Polar compounds, such as biologically active molecules, natural products, and drug metabolites containing several functional groups, tend to be weakly retained in the reversed phase, resulting in poor separation. With the combination of hydrophobic and ion-exchange mechanisms in the mixed-mode stationary phases, the selectivity and retention of both the hydrophobic and polar compounds are improved [4]. In addition, it is the most popular ligand in MMC and is mainly used for the separation of peptides, nucleotides, basic drugs, and their metabolites. The ligands consist of a hydrophobic part (alkyl chains or aromatic hydrocarbons) and an ionic part embedded in the end, middle, or vicinity of the hydrophobic part. Depending on the structure of the ionic part, four ion-exchange modes can be classified: quaternary amines are used as strong cation-exchange groups (SCX); primary, secondary, or tertiary amines are used as weak cation-exchange groups (WCX); sulfonic acids are used as strong anion-exchange groups (SAX); and carboxyl groups are used as weak anion-exchange groups (WAX) (Figure 2) [6]. The retention mechanism of this mixed-mode phase was based on the formation of a divalent complex involving hydrophobic and oppositely charged analytes. Moreover, repulsive ionic interactions with identically charged functional groups also affect analyte retention in mixed-mode stationary phases. Thus, separation can be optimized by adjusting the mobile phase parameters, such as pH, ionic strength (including the concentration of buffers and modifiers), and solvent strength [4]. For example, the C18/SAX column shows strong retention of acidic compounds due to electrostatic attraction under basic conditions. In addition, the retention values increase with increasing alkyl chain length of the analytes. Elution can be achieved using acidic conditions with high percentages of organic solvents, and/or high ionic strength to make neutral the acidic compounds and weaken the hydrophobic interactions. In contrast, the RP/SCX and RP/WCX columns can effectively retain base compounds, such as peptides and alkaloids, under acidic conditions. If a mobile phase with a neutral pH and a low ionic strength is used, the retention of these compounds is strongly influenced by hydrophobic interactions [7].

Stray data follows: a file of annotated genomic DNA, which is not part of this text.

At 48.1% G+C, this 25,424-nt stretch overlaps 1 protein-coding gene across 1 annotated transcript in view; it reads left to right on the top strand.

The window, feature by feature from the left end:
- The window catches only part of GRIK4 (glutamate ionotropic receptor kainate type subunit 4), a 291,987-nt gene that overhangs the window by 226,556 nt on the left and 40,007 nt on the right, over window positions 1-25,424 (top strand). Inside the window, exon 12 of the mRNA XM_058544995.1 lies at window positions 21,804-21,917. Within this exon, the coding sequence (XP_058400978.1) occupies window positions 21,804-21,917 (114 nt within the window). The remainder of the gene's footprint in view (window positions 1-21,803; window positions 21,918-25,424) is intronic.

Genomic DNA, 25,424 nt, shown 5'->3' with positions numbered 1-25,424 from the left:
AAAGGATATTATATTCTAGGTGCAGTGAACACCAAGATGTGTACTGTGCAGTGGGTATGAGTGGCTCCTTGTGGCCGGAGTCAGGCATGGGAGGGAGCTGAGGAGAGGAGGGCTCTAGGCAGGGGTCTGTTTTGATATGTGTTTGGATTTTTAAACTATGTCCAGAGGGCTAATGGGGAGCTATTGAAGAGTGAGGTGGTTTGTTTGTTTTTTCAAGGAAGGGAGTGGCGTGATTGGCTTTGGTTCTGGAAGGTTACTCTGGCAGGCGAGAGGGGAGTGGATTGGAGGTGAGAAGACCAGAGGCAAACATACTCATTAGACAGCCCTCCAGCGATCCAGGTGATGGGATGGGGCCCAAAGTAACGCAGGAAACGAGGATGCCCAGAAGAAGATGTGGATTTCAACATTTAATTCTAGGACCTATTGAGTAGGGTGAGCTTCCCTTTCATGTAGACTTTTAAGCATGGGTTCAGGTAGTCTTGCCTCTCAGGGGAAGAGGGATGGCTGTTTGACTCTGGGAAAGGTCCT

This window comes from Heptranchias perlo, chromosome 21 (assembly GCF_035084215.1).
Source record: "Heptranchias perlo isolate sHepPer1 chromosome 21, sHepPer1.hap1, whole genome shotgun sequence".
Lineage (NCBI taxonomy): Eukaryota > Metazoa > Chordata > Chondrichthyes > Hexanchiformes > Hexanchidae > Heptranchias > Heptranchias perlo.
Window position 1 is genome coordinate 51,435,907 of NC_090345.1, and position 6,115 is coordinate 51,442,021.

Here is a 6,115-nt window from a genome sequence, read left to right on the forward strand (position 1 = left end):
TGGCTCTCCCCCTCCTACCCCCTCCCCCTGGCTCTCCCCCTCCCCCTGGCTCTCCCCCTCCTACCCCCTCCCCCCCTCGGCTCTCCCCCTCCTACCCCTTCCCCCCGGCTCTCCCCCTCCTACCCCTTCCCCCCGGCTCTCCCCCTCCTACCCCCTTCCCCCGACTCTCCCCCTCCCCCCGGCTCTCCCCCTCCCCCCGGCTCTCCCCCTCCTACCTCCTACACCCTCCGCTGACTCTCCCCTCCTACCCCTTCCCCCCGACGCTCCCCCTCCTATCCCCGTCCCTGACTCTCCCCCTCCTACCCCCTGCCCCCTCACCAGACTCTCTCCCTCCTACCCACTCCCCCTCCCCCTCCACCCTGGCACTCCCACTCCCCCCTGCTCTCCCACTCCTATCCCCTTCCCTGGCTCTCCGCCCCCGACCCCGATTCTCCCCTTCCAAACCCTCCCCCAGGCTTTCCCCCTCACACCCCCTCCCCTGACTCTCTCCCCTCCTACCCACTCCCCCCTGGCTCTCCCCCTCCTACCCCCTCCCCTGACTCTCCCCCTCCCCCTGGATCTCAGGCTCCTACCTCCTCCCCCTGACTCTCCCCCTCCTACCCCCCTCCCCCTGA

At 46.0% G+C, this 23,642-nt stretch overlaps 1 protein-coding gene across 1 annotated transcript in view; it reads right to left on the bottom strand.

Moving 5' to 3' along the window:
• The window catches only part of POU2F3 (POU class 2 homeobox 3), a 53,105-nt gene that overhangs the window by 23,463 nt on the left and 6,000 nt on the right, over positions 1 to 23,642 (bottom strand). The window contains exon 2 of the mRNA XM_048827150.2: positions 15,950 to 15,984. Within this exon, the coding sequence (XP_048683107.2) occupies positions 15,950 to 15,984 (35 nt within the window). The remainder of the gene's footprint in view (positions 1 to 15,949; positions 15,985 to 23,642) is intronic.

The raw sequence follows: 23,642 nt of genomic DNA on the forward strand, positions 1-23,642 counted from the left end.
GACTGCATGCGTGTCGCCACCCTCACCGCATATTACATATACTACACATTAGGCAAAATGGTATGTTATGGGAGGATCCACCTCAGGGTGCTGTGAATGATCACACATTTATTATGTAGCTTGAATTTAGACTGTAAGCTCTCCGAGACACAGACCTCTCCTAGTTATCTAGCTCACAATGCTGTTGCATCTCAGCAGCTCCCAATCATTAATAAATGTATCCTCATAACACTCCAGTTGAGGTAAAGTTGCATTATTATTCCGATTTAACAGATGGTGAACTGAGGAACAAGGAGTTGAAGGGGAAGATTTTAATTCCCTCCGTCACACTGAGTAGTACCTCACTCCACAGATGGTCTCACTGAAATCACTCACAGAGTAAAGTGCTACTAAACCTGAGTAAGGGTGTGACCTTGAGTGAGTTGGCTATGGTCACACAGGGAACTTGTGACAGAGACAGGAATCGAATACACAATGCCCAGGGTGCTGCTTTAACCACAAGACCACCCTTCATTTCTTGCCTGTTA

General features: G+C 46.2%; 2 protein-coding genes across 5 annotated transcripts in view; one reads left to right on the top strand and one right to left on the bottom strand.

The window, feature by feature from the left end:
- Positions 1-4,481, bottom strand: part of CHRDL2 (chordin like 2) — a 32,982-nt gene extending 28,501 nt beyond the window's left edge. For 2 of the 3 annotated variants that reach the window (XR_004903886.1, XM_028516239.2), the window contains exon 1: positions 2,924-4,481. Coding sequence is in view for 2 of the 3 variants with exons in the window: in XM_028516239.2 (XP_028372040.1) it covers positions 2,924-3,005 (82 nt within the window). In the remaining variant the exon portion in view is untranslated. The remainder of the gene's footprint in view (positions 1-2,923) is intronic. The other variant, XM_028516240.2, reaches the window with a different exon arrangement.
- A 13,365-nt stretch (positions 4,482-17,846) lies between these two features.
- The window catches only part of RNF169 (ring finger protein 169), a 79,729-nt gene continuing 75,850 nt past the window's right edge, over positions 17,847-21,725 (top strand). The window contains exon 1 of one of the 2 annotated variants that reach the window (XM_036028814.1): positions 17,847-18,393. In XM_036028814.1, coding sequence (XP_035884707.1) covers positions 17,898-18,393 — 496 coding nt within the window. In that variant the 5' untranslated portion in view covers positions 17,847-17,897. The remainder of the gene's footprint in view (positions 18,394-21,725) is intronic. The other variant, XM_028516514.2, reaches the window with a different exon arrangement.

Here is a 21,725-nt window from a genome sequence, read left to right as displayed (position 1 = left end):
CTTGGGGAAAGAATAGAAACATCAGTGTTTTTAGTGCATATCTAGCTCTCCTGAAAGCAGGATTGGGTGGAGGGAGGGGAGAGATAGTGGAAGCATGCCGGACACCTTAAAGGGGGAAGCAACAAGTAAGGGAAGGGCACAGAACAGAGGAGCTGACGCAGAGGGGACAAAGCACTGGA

Figure 2.

Structures of some RP-IEX mixed-mode stationary phases: (a) RP-WCX, (b) RP-SCX, (c) RP-SAX, and (d) RP-WAX [6].

In the field of mixed-mode reversed-phase/ion-exchange stationary phase, mixed-mode RP/AX based on ethylene-bridged hybrid (BEH) organic/inorganic particles was recently developed, named Atlantis BEH C18 AX. The intermediate C18 surface concentration (1.6 μmol/m2) together with tertiary alkylamine groups) makes BEH C18 AX compatible with highly aqueous mobile phases. The BEH particles used for the BEH C18 AX stationary phase have an average pore diameter of 95 Å that increases retention, stemming from the 46% higher surface area. Furthermore, hydrophilic anion-exchange group of them create positive surface charge, which show stronger retention of negatively charged compounds in a wider pH range while using with buffers of pH 3.0–6.9 in the survey. The extended upper pH limit of BEH C18 AX allows it to be used with a wider range of mobile phase pH values. For samples containing ionizable analytes, mobile phase pH has been demonstrated to be a key variable to use in optimizing RP separations [8, 9]. Reversed-phase hydrophilic stationary phases (RP-HILIC)